Curtis Granderson finished with an MVP caliber type year in 2011 leading the Yankees in home runs, runs batted in and runs.
Lost in the mix is a billion-dollar franchise. The only billion-dollar franchise in baseball.
Where are the New York Yankees in every baseball discussion?
It’s like they are nowhere to be found. It’s like a changing of the guard has happened in baseball.
No Boston Red Sox and no Yankees.
These days, hype is the deciding factor before a season even starts. Bandwagoners have already jumped on the Angels because they hefted out $240 million for Albert Pujols.
The same goes for the Tigers, who forked out $214 million for Prince Fielder.
Usually it’s the Yankees who make the offseason splash. Four years ago, New York spent $180 million on Mark Teixeira and $161 million on CC Sabathia.
But this winter season the market was bare. They were not in the running for Pujols or Fielder, leaving only trades open for consideration.
And that’s when they made a splash by acquiring 23-year-old Michael Pineda out of the blue from the Seattle Mariners.
They also got rid of a headache in A.J. Burnett and signed a reliable bullpen arm in David Aardsma.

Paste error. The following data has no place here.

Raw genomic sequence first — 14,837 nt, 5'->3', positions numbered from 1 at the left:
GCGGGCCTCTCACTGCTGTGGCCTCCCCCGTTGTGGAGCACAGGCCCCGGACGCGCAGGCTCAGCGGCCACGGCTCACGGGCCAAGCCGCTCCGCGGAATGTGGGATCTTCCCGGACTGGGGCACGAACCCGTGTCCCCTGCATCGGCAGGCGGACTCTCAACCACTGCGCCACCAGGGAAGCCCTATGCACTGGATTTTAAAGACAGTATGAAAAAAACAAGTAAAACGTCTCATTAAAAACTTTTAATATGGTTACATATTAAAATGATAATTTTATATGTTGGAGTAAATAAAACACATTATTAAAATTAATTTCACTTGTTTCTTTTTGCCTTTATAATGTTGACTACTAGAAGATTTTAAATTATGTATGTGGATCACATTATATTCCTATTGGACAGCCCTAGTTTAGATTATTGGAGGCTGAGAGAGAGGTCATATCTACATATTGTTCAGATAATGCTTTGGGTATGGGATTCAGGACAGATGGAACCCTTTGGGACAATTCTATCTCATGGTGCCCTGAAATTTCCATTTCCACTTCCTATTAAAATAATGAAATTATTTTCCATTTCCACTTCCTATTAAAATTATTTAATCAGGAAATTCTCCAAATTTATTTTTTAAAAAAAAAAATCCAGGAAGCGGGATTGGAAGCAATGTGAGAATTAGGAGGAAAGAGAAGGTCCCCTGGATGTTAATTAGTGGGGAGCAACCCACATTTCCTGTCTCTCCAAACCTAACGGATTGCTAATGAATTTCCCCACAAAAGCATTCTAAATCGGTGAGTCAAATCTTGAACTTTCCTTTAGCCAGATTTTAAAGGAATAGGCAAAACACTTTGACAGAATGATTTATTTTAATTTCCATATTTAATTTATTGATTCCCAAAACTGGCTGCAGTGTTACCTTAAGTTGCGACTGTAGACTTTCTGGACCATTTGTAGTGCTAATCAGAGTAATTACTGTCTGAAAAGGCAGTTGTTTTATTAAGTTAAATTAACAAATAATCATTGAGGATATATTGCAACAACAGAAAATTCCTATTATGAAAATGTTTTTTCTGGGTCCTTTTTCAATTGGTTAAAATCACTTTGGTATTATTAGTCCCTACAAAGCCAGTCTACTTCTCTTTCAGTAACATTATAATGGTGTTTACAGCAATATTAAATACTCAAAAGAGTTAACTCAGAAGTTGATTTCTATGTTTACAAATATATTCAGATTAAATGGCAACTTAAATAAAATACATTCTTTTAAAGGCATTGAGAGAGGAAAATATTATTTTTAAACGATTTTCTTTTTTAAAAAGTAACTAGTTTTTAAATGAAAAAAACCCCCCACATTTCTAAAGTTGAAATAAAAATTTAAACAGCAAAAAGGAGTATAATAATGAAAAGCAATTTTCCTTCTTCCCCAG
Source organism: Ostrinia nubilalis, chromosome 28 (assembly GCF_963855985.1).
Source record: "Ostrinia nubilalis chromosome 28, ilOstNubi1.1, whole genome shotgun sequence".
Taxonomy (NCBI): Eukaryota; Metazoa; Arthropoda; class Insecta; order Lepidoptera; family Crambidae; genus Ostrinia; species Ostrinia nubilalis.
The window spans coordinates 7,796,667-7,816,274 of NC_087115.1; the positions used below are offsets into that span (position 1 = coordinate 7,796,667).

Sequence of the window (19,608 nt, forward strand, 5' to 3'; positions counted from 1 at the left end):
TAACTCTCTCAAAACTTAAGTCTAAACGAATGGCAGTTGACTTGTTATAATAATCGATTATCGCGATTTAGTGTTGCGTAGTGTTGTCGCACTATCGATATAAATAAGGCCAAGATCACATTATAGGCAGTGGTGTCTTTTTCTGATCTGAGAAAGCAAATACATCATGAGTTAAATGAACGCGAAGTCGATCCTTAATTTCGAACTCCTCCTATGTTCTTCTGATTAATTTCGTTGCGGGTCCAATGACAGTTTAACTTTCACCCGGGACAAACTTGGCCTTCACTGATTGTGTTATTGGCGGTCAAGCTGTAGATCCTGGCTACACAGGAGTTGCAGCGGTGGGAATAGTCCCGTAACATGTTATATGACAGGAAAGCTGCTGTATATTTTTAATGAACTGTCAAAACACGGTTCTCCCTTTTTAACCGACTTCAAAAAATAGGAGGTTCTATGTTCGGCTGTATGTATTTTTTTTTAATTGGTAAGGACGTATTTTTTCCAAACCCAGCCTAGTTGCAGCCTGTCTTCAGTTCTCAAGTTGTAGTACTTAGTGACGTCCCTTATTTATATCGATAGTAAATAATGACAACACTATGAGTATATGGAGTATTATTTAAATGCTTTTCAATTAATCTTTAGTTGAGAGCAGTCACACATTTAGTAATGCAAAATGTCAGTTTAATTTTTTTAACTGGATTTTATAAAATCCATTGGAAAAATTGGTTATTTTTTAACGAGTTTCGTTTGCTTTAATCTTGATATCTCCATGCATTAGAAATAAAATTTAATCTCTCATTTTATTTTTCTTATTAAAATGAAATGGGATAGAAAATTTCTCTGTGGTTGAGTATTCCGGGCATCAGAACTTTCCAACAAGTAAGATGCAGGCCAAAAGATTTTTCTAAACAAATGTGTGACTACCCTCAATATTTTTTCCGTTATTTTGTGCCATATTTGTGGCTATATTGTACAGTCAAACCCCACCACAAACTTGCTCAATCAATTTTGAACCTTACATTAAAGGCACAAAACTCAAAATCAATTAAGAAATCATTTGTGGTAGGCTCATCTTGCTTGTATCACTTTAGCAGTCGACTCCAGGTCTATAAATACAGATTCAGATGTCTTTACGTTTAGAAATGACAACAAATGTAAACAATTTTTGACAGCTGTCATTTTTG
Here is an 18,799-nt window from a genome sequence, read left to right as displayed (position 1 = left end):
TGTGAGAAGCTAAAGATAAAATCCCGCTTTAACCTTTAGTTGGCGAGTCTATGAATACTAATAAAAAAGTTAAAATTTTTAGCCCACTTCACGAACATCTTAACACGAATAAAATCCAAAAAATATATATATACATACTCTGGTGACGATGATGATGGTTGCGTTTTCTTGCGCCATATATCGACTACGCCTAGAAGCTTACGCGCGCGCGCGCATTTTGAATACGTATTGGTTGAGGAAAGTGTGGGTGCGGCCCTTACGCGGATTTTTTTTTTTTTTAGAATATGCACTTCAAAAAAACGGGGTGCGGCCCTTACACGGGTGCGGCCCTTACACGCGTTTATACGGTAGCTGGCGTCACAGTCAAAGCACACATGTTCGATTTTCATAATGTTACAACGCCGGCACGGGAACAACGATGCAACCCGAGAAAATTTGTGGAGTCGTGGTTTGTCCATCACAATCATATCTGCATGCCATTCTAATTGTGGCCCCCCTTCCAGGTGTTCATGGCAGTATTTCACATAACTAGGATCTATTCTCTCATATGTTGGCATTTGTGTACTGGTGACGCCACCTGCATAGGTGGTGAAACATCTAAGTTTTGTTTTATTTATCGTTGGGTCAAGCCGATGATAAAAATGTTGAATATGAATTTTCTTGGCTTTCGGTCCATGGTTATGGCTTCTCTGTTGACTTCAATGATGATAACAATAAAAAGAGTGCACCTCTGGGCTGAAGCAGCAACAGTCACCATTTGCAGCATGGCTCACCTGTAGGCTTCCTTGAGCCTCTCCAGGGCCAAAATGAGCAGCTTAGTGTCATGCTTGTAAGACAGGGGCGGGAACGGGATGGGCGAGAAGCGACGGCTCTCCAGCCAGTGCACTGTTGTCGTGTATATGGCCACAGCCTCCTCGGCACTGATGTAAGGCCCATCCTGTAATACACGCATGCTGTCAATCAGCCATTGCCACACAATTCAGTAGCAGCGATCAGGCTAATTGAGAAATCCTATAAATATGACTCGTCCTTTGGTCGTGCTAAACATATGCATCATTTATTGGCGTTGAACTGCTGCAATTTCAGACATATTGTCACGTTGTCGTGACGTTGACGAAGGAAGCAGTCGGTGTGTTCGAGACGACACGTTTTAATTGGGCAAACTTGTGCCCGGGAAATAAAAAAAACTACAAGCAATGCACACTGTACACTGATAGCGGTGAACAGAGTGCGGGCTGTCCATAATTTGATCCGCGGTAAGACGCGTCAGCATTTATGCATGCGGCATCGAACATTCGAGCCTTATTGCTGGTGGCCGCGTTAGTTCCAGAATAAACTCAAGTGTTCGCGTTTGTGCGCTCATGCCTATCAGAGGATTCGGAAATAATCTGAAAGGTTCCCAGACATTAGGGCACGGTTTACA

It was like the Yankees felt they didn't need to do much. Like they were already set.
And that thinking was right.
New York is still the most complete team in baseball, whether or not they made a move. The best money spent came from the Yankees and what they didn’t do.
It's what they have and are currently spending on.
They still have stars in Teixeira, Curtis Granderson and Robinson Cano.
They now have a solid starting five with Sabathia, Ivan Nova, Pineda, Hiroki Kuroda and Phil Hughes.
The Yankees have it, as they always do.
While they are aging very quickly, this is still the team to beat in baseball. There’s nothing better than beating New York, as Detroit found out in last season's divisional playoffs.
New York exited October in stunning fashion. Tigers manager Jim Leyland even said every satisfaction is knocking off the Yankees. There’s no better feeling.
Going into the season, the only question mark is whether this team’s lineup will wake up when those playoffs start. If 2012 comes down to wondering if New York will make the playoffs as they always do, they will. This team finds ways to win with what they’ve got.
With baseball’s regular season on the map in a little over a month, New York will enter the season with a potent, productive offense and an impressive rotation.
If I had to pick a team to win it all from the start, it would be New York.
Vegas even agrees. You can't buy into the hype of Detroit and Los Angeles. NY is the odds-on favorite to win it all at 6/1.
See, I hate hype, as we have found out in other sports with the Miami Heat and New England Patriots.
It’s always a team that flies under the radar, and at this point that appears to be the mighty Yankees.
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